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    2016 Olympic Marathon Trials Head to Los Angeles

    Ryan Hall (right), and Abdi Abdirahman, came in third and fourth during the 2012 Olympic Trials. They will travel to LA in 2016 to compete for a spot in Rio de Janeiro.

    The Winter Olympics are right around the corner, but summer athletes are already preparing for 2016. Yesterday, USA Track & Field officially announced that Los Angeles will host the 2016 US Olympic Marathon Trails. The event will be held the day before Valentine’s Day, with separate starts for both the men’s and women’s races. The trail date was chosen to give runners proper recovery time for other US Olympic track trails which will be held in Eugene, Oregon at the beginning of July.

    Los Angeles outbid both Cincinnati and Houston, the site of 2012’s Olympic trails. Though this year’s race will follow the model that Houston put in place, USATF ultimately decided on LA in hope of promoting the sport to a wider audience. Unlike past trials, for example, NBC will provide full live coverage of the event.

    “We wanted to put together an Olympic trials experience that would include events that engage the community, so we got a commitment from the group in LA to work with us to develop and host those type of events that will make this a fantastic experience,” Max Siegel, CEO of USATF, told the Los Angeles Times.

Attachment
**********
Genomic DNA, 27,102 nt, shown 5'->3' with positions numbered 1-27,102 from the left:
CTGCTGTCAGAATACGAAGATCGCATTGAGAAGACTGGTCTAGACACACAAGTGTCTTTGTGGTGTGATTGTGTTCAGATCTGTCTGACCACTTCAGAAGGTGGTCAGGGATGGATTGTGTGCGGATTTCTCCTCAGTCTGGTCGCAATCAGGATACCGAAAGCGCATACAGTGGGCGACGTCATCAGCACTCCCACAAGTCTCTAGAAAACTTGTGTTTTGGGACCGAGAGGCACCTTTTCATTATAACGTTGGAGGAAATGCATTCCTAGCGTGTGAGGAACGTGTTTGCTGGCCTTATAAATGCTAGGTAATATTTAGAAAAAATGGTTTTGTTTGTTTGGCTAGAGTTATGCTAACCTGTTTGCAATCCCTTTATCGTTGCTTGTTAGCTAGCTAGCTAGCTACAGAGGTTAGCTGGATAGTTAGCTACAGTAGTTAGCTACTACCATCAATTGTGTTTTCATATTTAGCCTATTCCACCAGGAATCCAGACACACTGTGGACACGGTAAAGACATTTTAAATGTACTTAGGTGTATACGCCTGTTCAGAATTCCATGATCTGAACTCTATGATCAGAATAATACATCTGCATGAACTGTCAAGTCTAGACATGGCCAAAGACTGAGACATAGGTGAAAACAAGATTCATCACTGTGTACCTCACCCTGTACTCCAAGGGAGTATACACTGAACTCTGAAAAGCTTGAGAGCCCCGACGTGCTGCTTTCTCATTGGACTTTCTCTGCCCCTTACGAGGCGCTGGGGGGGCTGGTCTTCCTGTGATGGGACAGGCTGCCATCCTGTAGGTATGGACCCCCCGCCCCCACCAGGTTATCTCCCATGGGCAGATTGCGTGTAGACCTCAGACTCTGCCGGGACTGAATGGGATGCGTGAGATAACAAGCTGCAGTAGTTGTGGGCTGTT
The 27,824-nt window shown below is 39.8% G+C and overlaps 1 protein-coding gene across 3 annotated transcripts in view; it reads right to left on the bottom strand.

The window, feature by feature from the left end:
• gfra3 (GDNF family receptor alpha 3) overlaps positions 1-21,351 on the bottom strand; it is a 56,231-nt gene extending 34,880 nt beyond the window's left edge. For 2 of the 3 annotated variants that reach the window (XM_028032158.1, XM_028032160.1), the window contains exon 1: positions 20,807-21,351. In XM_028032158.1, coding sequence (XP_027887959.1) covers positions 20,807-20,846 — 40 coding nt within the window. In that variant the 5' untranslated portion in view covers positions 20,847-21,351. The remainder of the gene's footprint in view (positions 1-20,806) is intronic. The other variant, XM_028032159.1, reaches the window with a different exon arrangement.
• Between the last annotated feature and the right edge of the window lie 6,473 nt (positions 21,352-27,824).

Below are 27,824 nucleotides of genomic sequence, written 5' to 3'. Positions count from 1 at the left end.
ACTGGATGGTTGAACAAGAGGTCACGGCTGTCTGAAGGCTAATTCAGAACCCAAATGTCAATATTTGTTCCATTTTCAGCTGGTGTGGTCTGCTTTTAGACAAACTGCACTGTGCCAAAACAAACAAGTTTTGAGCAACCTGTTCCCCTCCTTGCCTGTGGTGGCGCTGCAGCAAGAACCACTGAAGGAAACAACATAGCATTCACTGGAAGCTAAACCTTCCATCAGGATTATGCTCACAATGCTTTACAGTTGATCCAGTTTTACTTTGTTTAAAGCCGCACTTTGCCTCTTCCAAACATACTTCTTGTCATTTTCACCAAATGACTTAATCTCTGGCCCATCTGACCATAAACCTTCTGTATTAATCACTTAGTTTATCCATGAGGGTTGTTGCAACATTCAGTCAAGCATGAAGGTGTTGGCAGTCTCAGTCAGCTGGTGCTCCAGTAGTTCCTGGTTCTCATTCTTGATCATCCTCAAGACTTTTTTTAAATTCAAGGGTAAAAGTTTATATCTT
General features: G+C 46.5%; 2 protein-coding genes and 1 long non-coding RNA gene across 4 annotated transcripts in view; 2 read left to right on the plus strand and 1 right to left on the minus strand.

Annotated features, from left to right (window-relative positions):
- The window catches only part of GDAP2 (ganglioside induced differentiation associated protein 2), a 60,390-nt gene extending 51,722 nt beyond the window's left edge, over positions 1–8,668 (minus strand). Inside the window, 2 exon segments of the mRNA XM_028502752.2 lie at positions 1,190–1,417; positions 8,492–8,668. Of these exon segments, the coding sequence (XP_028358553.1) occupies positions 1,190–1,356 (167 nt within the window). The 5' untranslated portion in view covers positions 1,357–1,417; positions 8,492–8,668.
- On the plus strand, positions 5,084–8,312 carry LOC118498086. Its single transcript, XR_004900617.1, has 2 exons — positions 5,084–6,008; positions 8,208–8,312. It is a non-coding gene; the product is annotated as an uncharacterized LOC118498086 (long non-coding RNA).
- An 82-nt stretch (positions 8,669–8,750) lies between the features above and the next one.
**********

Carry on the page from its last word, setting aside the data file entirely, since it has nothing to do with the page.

In order to create a weekend-long running celebration, LA has also decided to move up the date of the LA marathon, which is normally held during the first or second weekend in March, to the day after the trails. The goal is to create positive hype for the city, which hopes to be chosen to host the 2024 Olympic summer games. Other events, like LA’s first Special Olympics sponsorship in 2015, also seek to keep the city in the minds of the selection committee members.

    “I think this is going to be the biggest running weekend in 30 years, since the birth of the women’s marathon at the ’84 Olympics,” said Tracey Russell, chief executive officer of LA Marathon.

    The selection has created great excitement among athletes who are planning to participate. Competitor Ryan Hall, who finished fourth in 2012, told Twitter followers he was “excited to run in his own backyard,” while 2012 women’s trail champion, Shalane Flanagan, expressed her approval by saying,“They listened to the athletes’ concerns and they nailed it!”

    Though the course hasn’t been finalized, the race organizers plan to create a multi-loop course similar to the one that Olympic competitors will experience in Rio de Janeiro.

    Image courtesy wikimedia commons user Slick-o-Bot

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